So, democracy is only entertainment for the people. Small talk of people’s sovereignty is morning coffee, along with boasting “from the people, by the people, and for the people” as its sanck. Is it wrong? Clearly far from wrong. People only follow the beat. That is the reality of Indonesia. The people are only followers. Don’t blame the people if the elections become expensive. The more politician spread money, the more requests that come. People only play with the existing natural law. Fortune comes not to be denied, right.

Even though there is no guarantee that they will be voted and approved because only God knows what in  the hearts of the people, but the elite never give up. The elite do not intend to deterred. On behalf of simultaneous local elections, of legislative elections, of presidential elections, lobbies are suddenly parameterised by numbers of money. Seats are counted and converted into certain numbers, then prices are born.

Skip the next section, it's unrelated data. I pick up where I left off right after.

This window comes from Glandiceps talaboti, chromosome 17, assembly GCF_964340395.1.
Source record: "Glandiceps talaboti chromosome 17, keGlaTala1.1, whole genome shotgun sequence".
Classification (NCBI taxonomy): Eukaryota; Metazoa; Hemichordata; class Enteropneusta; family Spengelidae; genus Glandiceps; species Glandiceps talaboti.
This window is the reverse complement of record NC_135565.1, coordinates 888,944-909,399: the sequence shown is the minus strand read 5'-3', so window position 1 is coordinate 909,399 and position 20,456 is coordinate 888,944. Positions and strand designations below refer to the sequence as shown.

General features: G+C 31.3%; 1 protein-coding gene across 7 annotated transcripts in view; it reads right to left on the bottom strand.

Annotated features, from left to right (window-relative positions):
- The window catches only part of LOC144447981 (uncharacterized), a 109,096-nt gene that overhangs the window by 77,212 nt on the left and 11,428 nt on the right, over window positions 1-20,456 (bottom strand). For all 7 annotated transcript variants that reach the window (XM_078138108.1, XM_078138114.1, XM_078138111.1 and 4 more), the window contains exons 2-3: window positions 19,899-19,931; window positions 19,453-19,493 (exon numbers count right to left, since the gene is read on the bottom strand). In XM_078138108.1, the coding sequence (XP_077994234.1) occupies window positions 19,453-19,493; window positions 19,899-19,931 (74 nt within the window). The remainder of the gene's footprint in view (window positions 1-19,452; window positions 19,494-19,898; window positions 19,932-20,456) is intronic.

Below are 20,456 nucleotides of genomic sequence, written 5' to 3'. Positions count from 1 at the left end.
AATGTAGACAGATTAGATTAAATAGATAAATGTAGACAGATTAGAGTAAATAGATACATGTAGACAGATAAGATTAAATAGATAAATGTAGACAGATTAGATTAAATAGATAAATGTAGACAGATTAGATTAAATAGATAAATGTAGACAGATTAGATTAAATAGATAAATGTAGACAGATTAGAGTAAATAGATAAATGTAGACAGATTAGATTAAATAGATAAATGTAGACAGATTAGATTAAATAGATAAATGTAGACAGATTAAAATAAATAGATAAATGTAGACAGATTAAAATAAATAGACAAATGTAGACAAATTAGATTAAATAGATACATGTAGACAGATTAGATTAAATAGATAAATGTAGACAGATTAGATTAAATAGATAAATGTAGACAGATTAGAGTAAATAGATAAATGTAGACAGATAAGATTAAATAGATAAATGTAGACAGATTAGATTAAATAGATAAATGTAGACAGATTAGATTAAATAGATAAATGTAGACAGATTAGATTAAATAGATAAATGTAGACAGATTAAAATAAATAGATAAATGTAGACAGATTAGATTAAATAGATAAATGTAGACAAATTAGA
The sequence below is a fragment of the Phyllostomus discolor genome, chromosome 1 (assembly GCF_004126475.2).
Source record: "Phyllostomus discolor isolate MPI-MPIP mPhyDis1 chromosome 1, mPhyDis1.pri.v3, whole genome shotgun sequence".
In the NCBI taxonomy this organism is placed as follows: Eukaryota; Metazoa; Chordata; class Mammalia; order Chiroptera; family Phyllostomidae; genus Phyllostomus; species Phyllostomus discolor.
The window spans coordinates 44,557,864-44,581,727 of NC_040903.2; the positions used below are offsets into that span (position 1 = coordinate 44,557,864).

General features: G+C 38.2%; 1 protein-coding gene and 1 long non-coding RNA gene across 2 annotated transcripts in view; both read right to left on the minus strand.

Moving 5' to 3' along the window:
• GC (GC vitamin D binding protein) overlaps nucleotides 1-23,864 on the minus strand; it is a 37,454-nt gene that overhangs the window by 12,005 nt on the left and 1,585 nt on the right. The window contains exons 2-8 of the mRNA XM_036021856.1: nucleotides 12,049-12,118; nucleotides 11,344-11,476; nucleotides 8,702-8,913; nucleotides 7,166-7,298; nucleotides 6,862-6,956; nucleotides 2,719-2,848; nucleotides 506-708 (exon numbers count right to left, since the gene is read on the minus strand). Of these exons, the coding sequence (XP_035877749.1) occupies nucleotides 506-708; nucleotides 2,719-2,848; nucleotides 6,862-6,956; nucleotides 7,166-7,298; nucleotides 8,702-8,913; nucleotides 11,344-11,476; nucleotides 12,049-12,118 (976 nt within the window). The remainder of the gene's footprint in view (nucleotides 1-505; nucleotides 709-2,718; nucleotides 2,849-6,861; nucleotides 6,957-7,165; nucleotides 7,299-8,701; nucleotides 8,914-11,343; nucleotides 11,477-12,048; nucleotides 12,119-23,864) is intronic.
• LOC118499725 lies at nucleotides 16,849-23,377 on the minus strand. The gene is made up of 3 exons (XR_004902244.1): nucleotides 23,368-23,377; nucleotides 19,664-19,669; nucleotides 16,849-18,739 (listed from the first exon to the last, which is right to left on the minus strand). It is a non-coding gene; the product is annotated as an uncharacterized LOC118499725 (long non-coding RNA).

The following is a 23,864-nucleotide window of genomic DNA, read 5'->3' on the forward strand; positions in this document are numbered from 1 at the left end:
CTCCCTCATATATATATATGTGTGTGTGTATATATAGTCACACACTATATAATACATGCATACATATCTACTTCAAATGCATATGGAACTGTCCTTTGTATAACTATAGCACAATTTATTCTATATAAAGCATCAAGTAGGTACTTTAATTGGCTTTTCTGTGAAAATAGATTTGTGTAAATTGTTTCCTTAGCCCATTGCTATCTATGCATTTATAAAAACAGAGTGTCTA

For the people, they only dance to the rhythm of the music being played. People danced when “dangdut” music was sung (dangdut is one of popular music in Indonesia), dance when the classical strains are played. In fact, they are ready to contort like a Middle Eastern religious dance when the music is ruling in “casidah.” (Arabic Indonesia Music). The Indonesian people are about how elite is. It has been the socio-historical pattern in this country. More damaged the elite, more damaged the lives of the people. More damaged the morale of the elite, the people increasingly enjoy the melt. But the bet is a nation state. The bet is the future of the younger generation who are increasingly holding on. Are the elites thinking of it? Let time answer.